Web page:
Case for the (virtual) defence
That is not to say that virtual justice is always unsuitable. Gibbs says video conferencing is right for ‘any administrative hearings that don’t require the defendants’ effective participation’, such as mentions, most plea and trial preparation hearings, and case management hearings. But ‘any hearing where the participation of the defendant is essential should be in-person, unless and until we make remote hearings as fair as in-person hearings’. She argues that ‘the driver to remote should not be reducing footfall, since the Covid risk will soon be minimal, but to save the time of lawyers’. Nor should the reasons for the move to virtual justice be ‘convenience’, which Gibbs describes as ‘the lowest common denominator of access to justice. Without effective participation and fair trial rights, which remote risks, convenience is worthless’.
So what do criminal lawyers think? Bullivant Law’s Malcolm Duxbury echoes Gibbs. He does not consider it necessary ‘for an advocate to travel a long time to court to appear in hearings, such as a mention, bail variation or a pre-trial review, or further case management hearing, in particular when a defendant is excused’.
But he concedes that defendants are not always able to effectively participate in remote proceedings. ‘It is sometimes difficult to have a pre-hearing conference with a client in custody, because when you try and get through on the link the prison doesn’t always respond,’ he says.
Paul Harris, senior partner at Edward Fail Bradshaw & Waterson, says that in his experience a defendant’s ability to participate effectively in remote hearings depends on the quality of their connection. ‘Where the connection has been good, then the defendants have been able to participate effectively,’ he says.
Harris recalls when, as a trainee in the early 1990s, he was asked by his principal to carry out a case management hearing in a civil case in the High Court, where all parties simply joined by phone and the court conducted a case readiness exercise.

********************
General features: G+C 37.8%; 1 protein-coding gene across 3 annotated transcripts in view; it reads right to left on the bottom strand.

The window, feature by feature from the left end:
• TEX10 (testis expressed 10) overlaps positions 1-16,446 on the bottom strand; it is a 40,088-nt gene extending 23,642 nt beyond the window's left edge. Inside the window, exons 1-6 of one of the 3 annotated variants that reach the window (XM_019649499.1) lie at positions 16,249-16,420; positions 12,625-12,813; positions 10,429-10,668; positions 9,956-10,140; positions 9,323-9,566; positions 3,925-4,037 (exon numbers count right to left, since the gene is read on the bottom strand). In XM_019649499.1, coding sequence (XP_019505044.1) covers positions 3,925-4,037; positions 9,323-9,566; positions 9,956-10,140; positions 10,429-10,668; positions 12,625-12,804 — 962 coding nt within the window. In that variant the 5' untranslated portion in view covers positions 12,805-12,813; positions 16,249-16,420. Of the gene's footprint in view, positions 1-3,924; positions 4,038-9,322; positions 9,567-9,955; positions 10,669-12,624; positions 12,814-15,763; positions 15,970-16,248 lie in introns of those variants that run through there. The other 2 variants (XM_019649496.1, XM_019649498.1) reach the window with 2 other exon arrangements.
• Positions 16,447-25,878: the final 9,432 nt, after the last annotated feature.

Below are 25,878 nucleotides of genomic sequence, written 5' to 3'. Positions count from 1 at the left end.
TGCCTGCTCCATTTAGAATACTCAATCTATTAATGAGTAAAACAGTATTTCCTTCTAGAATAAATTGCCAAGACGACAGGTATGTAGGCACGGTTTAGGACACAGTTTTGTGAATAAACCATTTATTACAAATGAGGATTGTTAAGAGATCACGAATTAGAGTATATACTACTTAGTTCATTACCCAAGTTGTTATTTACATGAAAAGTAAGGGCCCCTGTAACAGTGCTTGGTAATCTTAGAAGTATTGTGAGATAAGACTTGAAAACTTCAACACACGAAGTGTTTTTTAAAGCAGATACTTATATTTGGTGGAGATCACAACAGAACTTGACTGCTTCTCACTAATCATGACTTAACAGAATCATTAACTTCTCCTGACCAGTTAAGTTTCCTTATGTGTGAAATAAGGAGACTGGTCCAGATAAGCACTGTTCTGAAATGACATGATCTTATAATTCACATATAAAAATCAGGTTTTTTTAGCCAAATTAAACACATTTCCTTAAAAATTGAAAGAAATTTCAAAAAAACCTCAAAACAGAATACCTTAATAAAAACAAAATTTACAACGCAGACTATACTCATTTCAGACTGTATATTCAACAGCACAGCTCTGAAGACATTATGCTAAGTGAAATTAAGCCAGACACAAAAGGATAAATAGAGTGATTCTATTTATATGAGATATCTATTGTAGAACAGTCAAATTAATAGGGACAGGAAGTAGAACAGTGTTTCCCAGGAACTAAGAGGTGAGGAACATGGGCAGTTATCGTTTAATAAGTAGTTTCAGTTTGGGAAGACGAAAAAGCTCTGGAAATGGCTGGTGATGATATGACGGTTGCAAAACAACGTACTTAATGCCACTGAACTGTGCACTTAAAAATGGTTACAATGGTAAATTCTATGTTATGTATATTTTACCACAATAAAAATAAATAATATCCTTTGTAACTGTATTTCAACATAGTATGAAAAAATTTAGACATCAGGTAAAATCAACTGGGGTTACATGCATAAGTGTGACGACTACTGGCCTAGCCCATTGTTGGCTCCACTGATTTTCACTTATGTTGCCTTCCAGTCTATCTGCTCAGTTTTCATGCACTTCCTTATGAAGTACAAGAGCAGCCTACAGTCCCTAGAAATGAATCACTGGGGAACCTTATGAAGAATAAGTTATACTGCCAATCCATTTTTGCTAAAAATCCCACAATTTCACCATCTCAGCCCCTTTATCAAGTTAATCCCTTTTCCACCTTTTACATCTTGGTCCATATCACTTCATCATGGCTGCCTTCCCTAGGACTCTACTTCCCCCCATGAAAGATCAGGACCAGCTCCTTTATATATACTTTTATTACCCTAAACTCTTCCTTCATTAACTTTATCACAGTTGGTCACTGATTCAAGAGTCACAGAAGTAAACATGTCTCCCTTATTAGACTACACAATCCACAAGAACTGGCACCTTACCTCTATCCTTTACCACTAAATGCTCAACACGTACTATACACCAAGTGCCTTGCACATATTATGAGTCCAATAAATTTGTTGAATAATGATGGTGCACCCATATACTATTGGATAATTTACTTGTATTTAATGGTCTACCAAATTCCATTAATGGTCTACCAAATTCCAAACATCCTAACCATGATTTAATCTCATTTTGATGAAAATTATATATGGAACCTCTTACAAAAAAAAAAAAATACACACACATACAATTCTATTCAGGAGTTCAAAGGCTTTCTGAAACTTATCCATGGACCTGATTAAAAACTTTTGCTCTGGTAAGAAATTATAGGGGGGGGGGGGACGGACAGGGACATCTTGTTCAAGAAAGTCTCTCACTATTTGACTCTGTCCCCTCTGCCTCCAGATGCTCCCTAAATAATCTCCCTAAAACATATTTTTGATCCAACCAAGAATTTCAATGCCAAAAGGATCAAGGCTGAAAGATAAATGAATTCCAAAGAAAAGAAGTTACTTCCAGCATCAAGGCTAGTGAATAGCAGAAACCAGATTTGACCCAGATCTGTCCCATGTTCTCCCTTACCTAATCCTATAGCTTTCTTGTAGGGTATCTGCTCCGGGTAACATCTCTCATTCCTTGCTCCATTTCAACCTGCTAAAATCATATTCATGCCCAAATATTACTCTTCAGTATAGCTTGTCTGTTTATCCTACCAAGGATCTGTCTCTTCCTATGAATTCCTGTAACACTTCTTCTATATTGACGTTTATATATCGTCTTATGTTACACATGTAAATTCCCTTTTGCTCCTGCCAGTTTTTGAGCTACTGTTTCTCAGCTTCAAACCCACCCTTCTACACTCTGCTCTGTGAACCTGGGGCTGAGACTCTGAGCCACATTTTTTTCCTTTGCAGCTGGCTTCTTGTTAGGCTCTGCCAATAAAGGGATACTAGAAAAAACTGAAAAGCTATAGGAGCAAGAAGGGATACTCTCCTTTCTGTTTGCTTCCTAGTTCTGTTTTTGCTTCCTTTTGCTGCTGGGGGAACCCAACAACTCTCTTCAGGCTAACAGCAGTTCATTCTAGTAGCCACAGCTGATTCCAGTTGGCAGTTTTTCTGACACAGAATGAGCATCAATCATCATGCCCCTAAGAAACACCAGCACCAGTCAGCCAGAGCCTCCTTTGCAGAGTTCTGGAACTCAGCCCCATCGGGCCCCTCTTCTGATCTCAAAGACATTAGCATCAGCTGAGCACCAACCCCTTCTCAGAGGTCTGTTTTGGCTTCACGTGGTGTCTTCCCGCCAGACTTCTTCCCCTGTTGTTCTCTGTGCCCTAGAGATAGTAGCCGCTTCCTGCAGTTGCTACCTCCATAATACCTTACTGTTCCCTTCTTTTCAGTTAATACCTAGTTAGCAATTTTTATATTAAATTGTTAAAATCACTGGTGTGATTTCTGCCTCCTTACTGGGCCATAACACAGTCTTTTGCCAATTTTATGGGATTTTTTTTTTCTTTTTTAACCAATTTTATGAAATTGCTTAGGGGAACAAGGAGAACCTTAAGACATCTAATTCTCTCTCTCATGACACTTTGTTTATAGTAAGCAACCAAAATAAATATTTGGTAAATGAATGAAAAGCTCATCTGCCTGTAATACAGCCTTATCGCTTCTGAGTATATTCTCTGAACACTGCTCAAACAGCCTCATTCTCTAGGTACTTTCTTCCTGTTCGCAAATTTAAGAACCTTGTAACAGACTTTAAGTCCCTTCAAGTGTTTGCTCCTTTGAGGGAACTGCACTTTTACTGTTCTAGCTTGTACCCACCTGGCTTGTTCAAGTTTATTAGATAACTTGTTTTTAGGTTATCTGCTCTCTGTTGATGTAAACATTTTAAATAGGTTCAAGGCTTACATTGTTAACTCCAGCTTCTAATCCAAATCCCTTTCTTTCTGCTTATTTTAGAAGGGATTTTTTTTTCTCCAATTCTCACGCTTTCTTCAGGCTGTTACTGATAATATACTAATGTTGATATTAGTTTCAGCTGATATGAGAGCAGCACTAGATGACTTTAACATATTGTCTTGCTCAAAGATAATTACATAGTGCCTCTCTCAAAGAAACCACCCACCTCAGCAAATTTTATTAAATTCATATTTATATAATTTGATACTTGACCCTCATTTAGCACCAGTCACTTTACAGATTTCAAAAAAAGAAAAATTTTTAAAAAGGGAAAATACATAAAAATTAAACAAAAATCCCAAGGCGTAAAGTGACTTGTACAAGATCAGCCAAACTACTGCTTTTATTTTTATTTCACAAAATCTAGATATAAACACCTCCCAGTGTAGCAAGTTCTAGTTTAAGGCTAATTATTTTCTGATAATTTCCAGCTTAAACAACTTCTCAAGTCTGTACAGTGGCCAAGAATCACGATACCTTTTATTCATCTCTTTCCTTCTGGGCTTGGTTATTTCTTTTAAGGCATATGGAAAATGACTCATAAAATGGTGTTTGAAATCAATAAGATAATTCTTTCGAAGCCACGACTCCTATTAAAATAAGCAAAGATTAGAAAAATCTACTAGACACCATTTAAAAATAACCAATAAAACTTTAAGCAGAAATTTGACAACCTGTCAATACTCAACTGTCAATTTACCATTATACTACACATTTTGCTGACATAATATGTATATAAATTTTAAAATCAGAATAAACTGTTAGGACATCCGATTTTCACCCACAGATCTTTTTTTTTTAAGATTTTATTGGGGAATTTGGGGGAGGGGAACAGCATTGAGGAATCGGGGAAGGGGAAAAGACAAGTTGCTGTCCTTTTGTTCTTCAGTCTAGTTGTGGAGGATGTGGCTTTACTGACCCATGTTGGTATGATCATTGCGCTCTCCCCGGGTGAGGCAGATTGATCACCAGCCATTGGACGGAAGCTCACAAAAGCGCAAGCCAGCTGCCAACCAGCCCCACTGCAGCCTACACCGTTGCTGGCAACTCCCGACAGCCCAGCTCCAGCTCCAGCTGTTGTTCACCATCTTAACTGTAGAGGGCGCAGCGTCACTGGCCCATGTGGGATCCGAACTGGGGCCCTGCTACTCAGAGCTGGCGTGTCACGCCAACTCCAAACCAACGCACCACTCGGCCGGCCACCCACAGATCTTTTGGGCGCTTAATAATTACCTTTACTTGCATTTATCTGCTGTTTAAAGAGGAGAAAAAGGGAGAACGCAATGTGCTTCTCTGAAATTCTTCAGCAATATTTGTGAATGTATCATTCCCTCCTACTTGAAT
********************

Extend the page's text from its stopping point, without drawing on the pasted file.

‘This was the norm 30 years ago in the civil jurisdiction,’ he says. ‘It seems to me that where a defendant does not need to appear, the default position should be for a remote hearing in both the magistrates’ court and the Crown court. Where the defendant is in custody, either at the police station or in prison, then remote hearings should be considered in all cases.
We haven’t faced that really difficult scenario, but if there is any attempt to convert jury trials to remote, that is when I think there could be a real danger of a compromise to justice
Anthony Metzer, Goldsmith Chambers
‘Where there are potential vulnerabilities, mental health or young-person issues, then it may be more appropriate for the defendant to participate in person.’ Although, he adds, remote hearings can give those with certain disabilities greater access to justice.
Last year, the Equality and Human Rights Commission (EHRC) found that ‘use of video hearings does not enable defendants or accused people to participate effectively, and reduces opportunities to identify if they have a cognitive impairment, mental health condition and/or a neurodiverse condition’.
As Young observes, a person may look fine on screen from the waist up, but out of sight ‘their hands may be twittering all over because they have psychological, psychiatric or other problems, indicating that things are not quite what they seem to be’.
Anthony Metzer QC, head of Goldsmith Chambers, says barristers have been able to do more than one hearing in different court centres on the same day. This highlights that issues of time, travel and cost are ‘dealt with really efficiently’ by remote technology. He says that for ‘a lot of hearings, short of requiring juries and/or where the liberty of the suspect is ultimately in question in relation to sentencing, I think that will be a permanent change’.
Metzer has not seen evidence that remote hearings come at the expense of justice, but does see limits. ‘There has been a very strong resistance to the idea of remote jury trials,’ he says, adding that although the backlog has increased, there are many more courts now that are ‘Covid-safe’.